On Song's for the New Year Simon Joyner creates a masterpiece: an album full of shambling, to-and-fro, swaggering melodies, with lyrics that combine harsh realism with just the right amount of wordplay to keep you guessing. Joyner sounds as if he's bored with simple melancholy, but he also doesn't have the courage to paint a simple, happy picture of the world. In fact, it's easy to picture Joyner himself as the namesake of the leadoff track "The Cowardly Traveler Pays His Toll." The extremes have driven him to a world-weary kind of bemusement. After a few times through the album, you get a sense that Joyner has just been overwhelmed by things, and that the album was born out of a leap-of-faith attempt to grasp it all, or at least a last ditch attempt to document the struggle. The good news is that the album supports repeated listening like few other folk-based albums in recent memory. It should be placed next to the best work of Townes Van Zandt and Leonard Cohen, two artists with whom Joyner is often compared. With Songs for the New Year the artist proves himself to be one of the brightest stars on the singer-songwriter horizon.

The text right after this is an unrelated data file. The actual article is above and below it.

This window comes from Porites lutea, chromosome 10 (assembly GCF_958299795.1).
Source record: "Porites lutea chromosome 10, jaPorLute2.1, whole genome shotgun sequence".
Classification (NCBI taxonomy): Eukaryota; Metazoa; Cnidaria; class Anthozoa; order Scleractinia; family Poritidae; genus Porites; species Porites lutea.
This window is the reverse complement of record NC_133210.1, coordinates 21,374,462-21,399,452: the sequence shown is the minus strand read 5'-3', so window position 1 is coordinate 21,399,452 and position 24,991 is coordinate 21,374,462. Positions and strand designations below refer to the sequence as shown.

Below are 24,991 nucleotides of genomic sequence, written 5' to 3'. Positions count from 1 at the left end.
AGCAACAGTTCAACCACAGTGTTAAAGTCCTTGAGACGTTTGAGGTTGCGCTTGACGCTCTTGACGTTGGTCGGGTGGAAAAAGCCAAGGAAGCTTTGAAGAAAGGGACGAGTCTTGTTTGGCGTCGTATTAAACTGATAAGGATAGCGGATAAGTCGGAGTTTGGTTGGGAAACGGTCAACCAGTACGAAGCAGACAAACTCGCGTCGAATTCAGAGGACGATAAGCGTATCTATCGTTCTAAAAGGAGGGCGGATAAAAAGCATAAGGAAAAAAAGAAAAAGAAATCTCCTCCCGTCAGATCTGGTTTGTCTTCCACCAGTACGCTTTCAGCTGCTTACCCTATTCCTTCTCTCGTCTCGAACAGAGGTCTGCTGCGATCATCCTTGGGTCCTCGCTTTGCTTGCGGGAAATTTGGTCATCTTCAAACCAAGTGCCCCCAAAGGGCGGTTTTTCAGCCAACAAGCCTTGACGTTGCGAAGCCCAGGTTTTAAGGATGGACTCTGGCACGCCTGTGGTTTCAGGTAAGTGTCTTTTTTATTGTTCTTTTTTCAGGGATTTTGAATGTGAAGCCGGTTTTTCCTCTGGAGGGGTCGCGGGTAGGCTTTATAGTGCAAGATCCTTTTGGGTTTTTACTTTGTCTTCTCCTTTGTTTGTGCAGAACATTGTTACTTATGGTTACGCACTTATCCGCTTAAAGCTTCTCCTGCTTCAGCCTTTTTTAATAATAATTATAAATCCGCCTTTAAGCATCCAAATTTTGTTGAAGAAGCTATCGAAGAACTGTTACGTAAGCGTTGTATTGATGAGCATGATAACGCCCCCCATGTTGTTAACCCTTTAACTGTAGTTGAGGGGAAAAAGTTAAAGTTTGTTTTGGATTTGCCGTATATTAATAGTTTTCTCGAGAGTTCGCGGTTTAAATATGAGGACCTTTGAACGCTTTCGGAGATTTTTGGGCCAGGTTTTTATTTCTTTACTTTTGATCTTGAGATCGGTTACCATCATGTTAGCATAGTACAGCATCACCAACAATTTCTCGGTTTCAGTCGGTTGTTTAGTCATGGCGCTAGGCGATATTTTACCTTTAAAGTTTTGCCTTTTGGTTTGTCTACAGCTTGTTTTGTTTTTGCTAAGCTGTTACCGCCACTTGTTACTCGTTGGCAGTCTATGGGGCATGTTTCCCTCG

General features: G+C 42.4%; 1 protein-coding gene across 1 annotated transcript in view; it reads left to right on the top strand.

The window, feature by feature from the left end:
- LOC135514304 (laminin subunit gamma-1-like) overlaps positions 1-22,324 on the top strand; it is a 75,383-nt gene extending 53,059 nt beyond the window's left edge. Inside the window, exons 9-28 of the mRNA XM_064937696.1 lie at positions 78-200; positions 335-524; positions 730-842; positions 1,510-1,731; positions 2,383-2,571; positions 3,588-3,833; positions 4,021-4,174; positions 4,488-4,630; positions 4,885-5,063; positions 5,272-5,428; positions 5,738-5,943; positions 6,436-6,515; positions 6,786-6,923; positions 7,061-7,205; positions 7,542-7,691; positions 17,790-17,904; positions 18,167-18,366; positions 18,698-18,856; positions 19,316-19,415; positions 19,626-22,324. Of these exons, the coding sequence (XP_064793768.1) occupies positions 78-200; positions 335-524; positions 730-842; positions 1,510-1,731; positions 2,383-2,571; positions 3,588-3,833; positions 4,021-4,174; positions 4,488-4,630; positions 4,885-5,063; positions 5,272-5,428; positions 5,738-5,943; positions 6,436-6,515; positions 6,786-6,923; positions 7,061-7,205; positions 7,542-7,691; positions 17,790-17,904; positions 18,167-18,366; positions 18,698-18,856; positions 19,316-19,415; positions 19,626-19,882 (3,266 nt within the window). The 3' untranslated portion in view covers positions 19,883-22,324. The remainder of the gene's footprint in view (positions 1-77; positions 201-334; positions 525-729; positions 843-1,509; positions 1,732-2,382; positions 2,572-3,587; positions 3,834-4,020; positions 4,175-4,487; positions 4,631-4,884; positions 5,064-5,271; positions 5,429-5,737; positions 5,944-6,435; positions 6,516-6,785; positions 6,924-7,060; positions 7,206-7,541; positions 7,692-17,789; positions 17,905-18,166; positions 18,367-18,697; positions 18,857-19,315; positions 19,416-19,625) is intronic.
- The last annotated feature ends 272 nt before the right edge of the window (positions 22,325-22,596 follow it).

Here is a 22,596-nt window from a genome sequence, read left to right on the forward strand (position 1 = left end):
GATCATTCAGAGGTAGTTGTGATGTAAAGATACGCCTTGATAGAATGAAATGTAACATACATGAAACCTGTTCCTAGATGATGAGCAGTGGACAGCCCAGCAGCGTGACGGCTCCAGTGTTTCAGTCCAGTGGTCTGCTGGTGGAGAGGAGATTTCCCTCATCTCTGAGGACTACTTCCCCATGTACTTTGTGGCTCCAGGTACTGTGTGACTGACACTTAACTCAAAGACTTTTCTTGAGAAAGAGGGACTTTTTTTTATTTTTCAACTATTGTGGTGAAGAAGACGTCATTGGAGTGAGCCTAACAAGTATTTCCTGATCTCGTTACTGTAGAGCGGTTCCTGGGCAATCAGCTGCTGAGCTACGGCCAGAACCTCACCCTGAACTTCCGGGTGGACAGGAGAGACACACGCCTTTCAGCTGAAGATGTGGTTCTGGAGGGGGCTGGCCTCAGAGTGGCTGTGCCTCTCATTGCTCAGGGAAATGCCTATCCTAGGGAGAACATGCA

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AllMusic Review by Jason Nickey